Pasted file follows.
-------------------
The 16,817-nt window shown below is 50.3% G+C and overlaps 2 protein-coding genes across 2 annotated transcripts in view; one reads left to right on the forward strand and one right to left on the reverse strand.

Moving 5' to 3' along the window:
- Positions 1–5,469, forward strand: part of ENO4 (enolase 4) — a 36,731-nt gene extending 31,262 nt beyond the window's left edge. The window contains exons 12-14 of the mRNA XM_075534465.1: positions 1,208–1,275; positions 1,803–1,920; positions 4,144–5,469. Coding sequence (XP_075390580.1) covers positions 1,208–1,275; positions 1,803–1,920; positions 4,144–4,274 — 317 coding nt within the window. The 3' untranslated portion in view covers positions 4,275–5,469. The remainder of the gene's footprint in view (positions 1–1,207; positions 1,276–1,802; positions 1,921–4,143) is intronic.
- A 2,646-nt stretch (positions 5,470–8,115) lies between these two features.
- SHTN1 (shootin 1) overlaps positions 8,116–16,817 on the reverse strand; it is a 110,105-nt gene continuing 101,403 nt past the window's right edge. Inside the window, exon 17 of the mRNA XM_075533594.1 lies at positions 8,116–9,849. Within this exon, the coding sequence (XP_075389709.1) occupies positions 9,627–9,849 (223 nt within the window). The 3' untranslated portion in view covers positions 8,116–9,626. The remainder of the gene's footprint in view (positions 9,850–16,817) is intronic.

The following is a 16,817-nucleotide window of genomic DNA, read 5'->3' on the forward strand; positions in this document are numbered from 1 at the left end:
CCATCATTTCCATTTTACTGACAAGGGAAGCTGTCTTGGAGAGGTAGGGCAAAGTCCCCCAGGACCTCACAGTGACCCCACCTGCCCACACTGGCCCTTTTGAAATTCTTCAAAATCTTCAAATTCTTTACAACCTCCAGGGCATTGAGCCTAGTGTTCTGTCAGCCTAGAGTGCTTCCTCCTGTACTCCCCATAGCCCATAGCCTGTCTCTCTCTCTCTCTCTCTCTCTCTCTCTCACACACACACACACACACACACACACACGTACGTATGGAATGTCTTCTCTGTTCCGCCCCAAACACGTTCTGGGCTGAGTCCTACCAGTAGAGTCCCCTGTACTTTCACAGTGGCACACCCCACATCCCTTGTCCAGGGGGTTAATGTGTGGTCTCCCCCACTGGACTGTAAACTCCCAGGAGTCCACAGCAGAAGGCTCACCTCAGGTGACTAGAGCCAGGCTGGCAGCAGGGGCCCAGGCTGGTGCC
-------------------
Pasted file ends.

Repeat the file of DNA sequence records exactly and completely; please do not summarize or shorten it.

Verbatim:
The 16,817-nt window shown below is 50.3% G+C and overlaps 2 protein-coding genes across 2 annotated transcripts in view; one reads left to right on the forward strand and one right to left on the reverse strand.

Moving 5' to 3' along the window:
- Positions 1–5,469, forward strand: part of ENO4 (enolase 4) — a 36,731-nt gene extending 31,262 nt beyond the window's left edge. The window contains exons 12-14 of the mRNA XM_075534465.1: positions 1,208–1,275; positions 1,803–1,920; positions 4,144–5,469. Coding sequence (XP_075390580.1) covers positions 1,208–1,275; positions 1,803–1,920; positions 4,144–4,274 — 317 coding nt within the window. The 3' untranslated portion in view covers positions 4,275–5,469. The remainder of the gene's footprint in view (positions 1–1,207; positions 1,276–1,802; positions 1,921–4,143) is intronic.
- A 2,646-nt stretch (positions 5,470–8,115) lies between these two features.
- SHTN1 (shootin 1) overlaps positions 8,116–16,817 on the reverse strand; it is a 110,105-nt gene continuing 101,403 nt past the window's right edge. Inside the window, exon 17 of the mRNA XM_075533594.1 lies at positions 8,116–9,849. Within this exon, the coding sequence (XP_075389709.1) occupies positions 9,627–9,849 (223 nt within the window). The 3' untranslated portion in view covers positions 8,116–9,626. The remainder of the gene's footprint in view (positions 9,850–16,817) is intronic.

The following is a 16,817-nucleotide window of genomic DNA, read 5'->3' on the forward strand; positions in this document are numbered from 1 at the left end:
CCATCATTTCCATTTTACTGACAAGGGAAGCTGTCTTGGAGAGGTAGGGCAAAGTCCCCCAGGACCTCACAGTGACCCCACCTGCCCACACTGGCCCTTTTGAAATTCTTCAAAATCTTCAAATTCTTTACAACCTCCAGGGCATTGAGCCTAGTGTTCTGTCAGCCTAGAGTGCTTCCTCCTGTACTCCCCATAGCCCATAGCCTGTCTCTCTCTCTCTCTCTCTCTCTCTCTCTCACACACACACACACACACACACACACACGTACGTATGGAATGTCTTCTCTGTTCCGCCCCAAACACGTTCTGGGCTGAGTCCTACCAGTAGAGTCCCCTGTACTTTCACAGTGGCACACCCCACATCCCTTGTCCAGGGGGTTAATGTGTGGTCTCCCCCACTGGACTGTAAACTCCCAGGAGTCCACAGCAGAAGGCTCACCTCAGGTGACTAGAGCCAGGCTGGCAGCAGGGGCCCAGGCTGGTGCC